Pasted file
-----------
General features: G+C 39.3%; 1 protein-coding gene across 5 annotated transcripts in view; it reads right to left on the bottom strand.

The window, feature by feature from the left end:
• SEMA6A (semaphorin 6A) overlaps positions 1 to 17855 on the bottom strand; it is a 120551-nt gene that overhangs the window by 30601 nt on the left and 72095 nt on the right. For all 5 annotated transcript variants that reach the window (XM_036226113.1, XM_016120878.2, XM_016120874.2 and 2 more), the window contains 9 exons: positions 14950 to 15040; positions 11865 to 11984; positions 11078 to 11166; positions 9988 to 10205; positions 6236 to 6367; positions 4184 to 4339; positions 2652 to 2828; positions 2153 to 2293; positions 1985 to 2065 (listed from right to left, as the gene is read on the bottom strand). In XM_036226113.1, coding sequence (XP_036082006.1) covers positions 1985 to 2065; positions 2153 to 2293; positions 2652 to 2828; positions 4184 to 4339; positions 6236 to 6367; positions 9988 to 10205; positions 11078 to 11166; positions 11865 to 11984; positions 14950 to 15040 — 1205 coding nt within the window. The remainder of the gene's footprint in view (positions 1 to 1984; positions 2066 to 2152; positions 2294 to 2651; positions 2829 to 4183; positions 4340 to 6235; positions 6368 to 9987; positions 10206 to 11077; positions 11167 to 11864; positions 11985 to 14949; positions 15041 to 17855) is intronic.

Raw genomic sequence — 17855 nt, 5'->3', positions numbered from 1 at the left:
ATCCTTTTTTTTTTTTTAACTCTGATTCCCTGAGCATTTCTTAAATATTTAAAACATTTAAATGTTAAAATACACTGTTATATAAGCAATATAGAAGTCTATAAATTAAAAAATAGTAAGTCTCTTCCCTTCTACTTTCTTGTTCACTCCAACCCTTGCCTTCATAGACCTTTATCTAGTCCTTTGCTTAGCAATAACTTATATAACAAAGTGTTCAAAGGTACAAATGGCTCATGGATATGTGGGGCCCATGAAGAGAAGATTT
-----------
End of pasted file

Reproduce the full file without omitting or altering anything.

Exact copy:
General features: G+C 39.3%; 1 protein-coding gene across 5 annotated transcripts in view; it reads right to left on the bottom strand.

The window, feature by feature from the left end:
• SEMA6A (semaphorin 6A) overlaps positions 1 to 17855 on the bottom strand; it is a 120551-nt gene that overhangs the window by 30601 nt on the left and 72095 nt on the right. For all 5 annotated transcript variants that reach the window (XM_036226113.1, XM_016120878.2, XM_016120874.2 and 2 more), the window contains 9 exons: positions 14950 to 15040; positions 11865 to 11984; positions 11078 to 11166; positions 9988 to 10205; positions 6236 to 6367; positions 4184 to 4339; positions 2652 to 2828; positions 2153 to 2293; positions 1985 to 2065 (listed from right to left, as the gene is read on the bottom strand). In XM_036226113.1, coding sequence (XP_036082006.1) covers positions 1985 to 2065; positions 2153 to 2293; positions 2652 to 2828; positions 4184 to 4339; positions 6236 to 6367; positions 9988 to 10205; positions 11078 to 11166; positions 11865 to 11984; positions 14950 to 15040 — 1205 coding nt within the window. The remainder of the gene's footprint in view (positions 1 to 1984; positions 2066 to 2152; positions 2294 to 2651; positions 2829 to 4183; positions 4340 to 6235; positions 6368 to 9987; positions 10206 to 11077; positions 11167 to 11864; positions 11985 to 14949; positions 15041 to 17855) is intronic.

Raw genomic sequence — 17855 nt, 5'->3', positions numbered from 1 at the left:
ATCCTTTTTTTTTTTTTAACTCTGATTCCCTGAGCATTTCTTAAATATTTAAAACATTTAAATGTTAAAATACACTGTTATATAAGCAATATAGAAGTCTATAAATTAAAAAATAGTAAGTCTCTTCCCTTCTACTTTCTTGTTCACTCCAACCCTTGCCTTCATAGACCTTTATCTAGTCCTTTGCTTAGCAATAACTTATATAACAAAGTGTTCAAAGGTACAAATGGCTCATGGATATGTGGGGCCCATGAAGAGAAGATTT